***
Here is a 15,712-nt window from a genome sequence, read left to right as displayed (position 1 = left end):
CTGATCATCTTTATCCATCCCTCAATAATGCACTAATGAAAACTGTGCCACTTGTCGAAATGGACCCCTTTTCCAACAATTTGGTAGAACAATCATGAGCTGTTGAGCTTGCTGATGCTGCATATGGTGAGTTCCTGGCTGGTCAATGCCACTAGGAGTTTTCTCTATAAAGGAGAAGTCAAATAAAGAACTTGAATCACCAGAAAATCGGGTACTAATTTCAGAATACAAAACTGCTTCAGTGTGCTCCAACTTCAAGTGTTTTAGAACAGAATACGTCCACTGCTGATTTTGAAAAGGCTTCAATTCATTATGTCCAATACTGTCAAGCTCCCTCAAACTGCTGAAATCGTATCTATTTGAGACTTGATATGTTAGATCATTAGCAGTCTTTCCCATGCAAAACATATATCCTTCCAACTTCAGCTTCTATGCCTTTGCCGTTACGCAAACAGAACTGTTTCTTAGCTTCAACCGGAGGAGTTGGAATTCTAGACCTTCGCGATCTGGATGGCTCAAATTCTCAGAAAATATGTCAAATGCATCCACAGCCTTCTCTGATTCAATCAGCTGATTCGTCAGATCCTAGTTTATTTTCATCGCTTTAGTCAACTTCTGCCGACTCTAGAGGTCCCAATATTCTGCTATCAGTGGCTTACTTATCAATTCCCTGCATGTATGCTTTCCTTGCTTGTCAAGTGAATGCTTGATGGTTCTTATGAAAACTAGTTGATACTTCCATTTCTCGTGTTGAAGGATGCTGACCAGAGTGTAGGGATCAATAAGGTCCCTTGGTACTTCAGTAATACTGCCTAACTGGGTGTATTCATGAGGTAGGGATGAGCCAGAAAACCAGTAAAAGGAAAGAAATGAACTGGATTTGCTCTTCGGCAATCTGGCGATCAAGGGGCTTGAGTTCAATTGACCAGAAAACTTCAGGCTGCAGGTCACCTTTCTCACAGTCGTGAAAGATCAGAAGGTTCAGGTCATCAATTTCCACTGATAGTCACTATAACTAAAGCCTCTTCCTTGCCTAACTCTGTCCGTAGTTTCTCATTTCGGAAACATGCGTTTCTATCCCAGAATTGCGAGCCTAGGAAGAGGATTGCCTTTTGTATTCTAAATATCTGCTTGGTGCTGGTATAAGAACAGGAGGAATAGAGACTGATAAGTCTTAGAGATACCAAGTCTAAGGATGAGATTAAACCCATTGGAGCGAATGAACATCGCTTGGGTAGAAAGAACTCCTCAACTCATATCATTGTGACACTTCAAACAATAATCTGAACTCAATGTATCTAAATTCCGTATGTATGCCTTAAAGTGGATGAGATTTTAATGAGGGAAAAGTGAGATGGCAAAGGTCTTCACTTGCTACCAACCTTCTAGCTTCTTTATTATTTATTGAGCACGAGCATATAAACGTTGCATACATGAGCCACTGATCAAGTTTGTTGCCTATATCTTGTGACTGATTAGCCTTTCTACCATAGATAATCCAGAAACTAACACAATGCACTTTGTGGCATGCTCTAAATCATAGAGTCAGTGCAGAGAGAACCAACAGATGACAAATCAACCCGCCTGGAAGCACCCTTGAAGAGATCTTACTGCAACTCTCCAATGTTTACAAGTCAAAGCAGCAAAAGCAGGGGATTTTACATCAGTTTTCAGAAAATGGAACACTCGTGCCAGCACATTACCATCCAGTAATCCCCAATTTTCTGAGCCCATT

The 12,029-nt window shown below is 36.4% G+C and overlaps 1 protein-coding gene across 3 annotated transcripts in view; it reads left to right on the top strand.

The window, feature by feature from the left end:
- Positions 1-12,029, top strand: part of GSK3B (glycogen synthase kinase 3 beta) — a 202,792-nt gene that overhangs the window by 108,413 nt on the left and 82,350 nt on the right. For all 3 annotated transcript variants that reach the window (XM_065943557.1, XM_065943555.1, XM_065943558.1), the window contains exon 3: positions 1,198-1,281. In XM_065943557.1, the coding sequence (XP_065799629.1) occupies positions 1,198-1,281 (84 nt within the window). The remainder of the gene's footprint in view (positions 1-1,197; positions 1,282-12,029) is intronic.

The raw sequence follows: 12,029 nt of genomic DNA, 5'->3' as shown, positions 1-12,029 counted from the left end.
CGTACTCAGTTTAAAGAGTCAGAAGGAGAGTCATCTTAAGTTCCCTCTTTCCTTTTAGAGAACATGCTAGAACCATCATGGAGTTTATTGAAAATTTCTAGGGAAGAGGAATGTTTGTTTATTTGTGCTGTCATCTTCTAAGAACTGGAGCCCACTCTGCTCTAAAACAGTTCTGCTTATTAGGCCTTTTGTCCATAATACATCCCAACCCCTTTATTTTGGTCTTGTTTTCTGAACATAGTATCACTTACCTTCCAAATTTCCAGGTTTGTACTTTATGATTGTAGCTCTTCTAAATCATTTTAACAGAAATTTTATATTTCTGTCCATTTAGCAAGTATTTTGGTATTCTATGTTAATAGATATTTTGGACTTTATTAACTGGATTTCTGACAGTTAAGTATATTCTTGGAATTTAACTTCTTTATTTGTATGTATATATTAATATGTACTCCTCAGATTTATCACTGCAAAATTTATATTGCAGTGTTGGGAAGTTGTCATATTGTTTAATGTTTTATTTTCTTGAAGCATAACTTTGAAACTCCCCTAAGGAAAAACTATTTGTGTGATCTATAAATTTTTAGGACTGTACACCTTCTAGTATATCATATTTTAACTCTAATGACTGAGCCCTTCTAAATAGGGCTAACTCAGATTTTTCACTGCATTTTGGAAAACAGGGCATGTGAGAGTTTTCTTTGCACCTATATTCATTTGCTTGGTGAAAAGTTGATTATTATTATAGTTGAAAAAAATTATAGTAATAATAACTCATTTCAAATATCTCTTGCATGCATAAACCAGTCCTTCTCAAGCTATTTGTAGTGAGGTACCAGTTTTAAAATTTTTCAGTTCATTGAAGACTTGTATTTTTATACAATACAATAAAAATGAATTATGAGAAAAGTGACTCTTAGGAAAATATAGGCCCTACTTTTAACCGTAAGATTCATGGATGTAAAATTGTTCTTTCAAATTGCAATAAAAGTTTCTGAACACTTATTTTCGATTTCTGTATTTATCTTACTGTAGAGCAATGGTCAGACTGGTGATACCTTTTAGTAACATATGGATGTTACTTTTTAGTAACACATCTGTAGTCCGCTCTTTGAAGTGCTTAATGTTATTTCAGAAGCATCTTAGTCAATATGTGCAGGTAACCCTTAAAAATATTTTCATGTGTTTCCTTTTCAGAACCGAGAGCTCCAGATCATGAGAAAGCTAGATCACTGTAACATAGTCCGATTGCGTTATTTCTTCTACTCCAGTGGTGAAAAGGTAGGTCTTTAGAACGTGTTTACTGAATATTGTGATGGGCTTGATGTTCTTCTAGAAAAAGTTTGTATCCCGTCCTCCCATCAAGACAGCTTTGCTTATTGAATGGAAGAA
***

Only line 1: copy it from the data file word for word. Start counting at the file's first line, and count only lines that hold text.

Here is a 15,712-nt window from a genome sequence, read left to right as displayed (position 1 = left end):